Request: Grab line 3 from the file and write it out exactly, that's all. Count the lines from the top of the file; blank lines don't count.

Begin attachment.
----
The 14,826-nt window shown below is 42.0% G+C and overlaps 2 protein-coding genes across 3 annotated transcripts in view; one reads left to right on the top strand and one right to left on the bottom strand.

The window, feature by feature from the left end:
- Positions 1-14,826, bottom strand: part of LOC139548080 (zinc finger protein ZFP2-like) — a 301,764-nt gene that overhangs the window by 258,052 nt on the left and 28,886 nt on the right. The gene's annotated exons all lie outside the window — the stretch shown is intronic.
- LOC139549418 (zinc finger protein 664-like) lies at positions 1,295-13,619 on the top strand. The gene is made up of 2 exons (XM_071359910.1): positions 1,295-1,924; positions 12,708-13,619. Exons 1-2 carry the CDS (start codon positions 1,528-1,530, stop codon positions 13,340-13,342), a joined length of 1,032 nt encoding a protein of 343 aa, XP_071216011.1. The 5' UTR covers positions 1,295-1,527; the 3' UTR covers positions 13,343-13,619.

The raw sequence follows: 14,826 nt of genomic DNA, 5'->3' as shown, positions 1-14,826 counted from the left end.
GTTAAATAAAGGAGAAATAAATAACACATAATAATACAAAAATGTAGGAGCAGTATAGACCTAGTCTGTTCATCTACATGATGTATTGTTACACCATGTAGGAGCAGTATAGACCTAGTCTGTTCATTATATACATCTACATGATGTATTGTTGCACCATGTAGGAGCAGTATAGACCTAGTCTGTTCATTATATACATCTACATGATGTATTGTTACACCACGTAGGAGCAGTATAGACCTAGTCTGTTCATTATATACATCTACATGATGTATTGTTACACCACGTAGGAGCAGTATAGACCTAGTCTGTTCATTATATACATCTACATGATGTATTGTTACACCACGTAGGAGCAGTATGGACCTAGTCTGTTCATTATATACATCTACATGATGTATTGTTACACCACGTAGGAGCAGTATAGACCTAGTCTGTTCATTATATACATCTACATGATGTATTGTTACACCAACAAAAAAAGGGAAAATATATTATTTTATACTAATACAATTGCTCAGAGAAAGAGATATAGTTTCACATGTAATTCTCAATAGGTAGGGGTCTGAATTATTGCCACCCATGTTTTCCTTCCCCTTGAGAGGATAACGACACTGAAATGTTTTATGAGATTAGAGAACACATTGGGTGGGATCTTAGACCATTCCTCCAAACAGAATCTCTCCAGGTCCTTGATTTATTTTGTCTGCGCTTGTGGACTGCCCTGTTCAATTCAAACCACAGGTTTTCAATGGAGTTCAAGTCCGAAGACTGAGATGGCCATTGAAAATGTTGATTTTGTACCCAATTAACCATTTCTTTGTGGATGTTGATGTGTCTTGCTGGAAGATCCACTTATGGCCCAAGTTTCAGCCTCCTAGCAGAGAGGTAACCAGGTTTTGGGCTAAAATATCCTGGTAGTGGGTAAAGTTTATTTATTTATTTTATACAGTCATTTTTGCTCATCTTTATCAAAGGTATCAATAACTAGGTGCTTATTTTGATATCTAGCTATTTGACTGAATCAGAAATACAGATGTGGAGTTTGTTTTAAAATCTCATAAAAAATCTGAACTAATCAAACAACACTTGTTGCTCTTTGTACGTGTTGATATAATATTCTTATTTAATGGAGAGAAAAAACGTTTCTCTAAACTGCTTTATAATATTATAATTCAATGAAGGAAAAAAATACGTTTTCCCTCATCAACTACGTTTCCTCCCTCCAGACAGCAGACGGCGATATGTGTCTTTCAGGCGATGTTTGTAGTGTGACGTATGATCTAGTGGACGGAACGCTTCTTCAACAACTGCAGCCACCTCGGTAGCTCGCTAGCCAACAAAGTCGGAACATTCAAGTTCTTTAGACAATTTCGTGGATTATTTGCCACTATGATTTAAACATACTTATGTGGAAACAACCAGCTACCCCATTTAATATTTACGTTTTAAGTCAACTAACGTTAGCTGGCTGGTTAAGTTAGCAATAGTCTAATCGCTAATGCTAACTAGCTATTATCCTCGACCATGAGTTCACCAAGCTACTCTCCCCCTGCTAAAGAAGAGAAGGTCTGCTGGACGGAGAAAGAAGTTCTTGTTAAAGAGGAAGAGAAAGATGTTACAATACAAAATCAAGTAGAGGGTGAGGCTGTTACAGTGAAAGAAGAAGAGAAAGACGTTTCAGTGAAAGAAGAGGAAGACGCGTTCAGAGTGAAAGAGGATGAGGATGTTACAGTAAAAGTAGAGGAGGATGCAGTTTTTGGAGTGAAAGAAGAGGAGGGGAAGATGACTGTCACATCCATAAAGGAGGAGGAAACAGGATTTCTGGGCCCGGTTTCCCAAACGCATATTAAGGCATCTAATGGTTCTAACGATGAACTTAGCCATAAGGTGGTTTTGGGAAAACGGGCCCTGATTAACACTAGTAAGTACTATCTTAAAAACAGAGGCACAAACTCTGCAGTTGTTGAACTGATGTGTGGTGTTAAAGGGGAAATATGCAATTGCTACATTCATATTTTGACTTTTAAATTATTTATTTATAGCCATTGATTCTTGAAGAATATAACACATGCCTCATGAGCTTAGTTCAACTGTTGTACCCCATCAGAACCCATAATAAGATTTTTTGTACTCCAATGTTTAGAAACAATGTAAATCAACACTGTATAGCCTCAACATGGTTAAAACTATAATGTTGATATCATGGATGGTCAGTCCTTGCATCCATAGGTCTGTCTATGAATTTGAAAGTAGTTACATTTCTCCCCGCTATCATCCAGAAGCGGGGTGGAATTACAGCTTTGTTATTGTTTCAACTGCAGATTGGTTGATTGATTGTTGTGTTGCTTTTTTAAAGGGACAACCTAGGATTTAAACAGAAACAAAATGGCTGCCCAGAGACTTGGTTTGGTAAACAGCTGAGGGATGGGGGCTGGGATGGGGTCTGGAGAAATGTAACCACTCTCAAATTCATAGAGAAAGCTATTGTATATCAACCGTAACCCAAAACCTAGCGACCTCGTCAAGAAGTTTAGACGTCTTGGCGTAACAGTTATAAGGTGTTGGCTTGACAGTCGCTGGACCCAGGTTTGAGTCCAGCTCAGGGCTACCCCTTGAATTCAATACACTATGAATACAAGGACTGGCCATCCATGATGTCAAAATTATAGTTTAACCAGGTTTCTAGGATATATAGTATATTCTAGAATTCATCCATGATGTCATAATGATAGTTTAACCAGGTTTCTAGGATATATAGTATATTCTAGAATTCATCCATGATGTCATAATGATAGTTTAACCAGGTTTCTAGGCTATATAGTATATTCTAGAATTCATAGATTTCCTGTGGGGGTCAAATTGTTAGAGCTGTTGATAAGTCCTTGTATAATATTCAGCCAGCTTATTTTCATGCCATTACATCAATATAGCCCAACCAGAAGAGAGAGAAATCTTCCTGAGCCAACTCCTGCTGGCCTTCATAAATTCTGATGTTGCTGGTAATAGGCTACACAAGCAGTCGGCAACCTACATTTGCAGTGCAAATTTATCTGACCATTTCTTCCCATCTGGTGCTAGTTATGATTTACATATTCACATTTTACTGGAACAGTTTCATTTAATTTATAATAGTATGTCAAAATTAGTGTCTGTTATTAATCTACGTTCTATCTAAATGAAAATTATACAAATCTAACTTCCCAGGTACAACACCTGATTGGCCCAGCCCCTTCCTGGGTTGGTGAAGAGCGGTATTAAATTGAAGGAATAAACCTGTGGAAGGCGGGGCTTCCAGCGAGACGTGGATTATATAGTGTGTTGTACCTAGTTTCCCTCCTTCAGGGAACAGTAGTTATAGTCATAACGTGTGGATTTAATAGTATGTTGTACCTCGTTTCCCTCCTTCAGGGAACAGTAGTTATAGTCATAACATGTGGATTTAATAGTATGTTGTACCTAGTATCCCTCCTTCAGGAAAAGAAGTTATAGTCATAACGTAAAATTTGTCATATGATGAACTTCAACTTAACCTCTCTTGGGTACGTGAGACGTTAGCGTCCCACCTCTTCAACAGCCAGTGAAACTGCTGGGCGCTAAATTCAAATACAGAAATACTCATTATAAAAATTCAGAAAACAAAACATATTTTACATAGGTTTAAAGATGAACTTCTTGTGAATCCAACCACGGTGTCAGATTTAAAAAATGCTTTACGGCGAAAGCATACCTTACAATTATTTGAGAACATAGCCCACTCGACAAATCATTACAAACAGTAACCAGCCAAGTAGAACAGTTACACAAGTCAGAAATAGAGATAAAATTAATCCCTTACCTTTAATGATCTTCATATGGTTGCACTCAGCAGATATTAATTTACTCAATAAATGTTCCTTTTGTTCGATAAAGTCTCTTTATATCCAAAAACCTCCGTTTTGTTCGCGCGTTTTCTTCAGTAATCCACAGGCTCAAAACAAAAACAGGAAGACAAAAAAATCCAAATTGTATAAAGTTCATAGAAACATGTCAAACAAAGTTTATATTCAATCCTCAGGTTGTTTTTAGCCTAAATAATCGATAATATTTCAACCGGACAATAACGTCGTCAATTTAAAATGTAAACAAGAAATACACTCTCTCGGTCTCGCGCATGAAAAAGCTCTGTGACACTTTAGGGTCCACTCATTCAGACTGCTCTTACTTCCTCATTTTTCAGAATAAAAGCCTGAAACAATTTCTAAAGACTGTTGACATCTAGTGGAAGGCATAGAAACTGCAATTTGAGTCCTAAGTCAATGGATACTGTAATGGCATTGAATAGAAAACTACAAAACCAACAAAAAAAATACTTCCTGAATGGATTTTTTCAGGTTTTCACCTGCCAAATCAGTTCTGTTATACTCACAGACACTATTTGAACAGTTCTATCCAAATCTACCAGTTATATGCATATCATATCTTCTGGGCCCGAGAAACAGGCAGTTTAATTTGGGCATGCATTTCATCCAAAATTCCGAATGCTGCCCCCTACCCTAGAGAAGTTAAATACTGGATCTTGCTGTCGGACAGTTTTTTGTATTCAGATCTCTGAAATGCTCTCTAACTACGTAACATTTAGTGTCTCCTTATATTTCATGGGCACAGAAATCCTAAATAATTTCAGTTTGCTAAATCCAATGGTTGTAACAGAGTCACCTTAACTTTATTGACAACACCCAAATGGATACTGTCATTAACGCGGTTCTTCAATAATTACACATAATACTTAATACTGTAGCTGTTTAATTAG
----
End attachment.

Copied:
- Positions 1-14,826, bottom strand: part of LOC139548080 (zinc finger protein ZFP2-like) — a 301,764-nt gene that overhangs the window by 258,052 nt on the left and 28,886 nt on the right. The gene's annotated exons all lie outside the window — the stretch shown is intronic.